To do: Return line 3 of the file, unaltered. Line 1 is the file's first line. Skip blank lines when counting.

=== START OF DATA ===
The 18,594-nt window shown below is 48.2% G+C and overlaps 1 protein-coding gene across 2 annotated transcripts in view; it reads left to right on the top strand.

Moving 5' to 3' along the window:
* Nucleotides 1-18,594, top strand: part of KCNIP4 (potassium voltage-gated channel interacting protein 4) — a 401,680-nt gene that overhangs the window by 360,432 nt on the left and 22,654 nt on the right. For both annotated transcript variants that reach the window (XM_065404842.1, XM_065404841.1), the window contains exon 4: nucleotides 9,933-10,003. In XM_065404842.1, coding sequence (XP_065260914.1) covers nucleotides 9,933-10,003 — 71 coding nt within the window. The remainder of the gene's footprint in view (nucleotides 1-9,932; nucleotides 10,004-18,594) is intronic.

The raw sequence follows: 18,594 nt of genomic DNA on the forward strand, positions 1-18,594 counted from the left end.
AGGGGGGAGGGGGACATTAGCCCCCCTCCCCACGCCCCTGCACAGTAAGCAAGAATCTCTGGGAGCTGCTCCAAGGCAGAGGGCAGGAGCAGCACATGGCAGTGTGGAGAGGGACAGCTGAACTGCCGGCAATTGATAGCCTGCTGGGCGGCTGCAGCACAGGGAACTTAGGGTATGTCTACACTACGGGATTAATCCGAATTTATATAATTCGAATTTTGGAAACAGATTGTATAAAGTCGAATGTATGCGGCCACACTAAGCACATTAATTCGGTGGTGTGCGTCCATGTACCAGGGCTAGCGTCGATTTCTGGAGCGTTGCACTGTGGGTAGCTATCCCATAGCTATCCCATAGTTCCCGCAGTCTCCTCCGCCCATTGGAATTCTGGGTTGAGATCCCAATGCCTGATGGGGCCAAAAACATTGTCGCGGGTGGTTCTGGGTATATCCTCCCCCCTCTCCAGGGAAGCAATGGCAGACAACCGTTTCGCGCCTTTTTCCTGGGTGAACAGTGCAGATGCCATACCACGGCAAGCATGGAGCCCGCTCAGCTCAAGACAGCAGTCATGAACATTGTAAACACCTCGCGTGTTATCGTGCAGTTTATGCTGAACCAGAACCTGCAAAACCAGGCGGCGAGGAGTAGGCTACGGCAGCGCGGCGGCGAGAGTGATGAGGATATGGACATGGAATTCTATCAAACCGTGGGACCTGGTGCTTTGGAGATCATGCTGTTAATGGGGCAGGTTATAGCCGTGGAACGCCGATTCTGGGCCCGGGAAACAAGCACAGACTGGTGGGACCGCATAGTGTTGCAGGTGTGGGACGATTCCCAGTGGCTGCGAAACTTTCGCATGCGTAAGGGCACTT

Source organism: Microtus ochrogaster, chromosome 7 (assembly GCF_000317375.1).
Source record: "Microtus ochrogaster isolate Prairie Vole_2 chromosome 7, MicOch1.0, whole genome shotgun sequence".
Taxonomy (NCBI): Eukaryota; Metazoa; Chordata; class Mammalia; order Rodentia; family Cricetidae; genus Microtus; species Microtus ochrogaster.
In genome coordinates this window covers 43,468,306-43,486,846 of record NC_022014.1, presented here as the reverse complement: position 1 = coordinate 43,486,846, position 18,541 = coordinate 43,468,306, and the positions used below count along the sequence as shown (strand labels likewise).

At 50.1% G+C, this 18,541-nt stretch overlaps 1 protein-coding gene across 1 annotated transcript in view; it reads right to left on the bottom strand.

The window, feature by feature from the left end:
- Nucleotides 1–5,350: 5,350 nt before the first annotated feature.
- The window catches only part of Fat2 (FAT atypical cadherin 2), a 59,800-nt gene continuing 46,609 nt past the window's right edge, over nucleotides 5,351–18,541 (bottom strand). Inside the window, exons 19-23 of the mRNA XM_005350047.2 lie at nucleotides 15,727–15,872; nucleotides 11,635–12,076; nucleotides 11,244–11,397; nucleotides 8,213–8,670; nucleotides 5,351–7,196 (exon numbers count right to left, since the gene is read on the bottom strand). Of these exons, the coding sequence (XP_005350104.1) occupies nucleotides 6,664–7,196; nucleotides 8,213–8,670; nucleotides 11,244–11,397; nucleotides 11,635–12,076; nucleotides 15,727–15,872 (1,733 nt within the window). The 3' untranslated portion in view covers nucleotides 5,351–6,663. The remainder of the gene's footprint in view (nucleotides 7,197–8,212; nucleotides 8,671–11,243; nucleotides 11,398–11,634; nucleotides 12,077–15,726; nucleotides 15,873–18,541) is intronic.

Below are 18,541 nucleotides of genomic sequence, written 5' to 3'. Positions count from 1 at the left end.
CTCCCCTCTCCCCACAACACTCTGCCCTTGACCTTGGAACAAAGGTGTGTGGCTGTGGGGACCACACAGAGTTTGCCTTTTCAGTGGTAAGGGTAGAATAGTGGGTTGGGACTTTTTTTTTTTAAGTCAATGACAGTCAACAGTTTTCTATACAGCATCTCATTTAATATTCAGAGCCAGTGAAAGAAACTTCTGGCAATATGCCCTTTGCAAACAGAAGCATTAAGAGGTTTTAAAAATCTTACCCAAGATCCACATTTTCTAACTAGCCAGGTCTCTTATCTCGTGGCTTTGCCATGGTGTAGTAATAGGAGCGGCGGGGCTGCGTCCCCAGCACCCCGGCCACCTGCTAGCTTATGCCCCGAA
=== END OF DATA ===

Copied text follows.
* Nucleotides 1-18,594, top strand: part of KCNIP4 (potassium voltage-gated channel interacting protein 4) — a 401,680-nt gene that overhangs the window by 360,432 nt on the left and 22,654 nt on the right. For both annotated transcript variants that reach the window (XM_065404842.1, XM_065404841.1), the window contains exon 4: nucleotides 9,933-10,003. In XM_065404842.1, coding sequence (XP_065260914.1) covers nucleotides 9,933-10,003 — 71 coding nt within the window. The remainder of the gene's footprint in view (nucleotides 1-9,932; nucleotides 10,004-18,594) is intronic.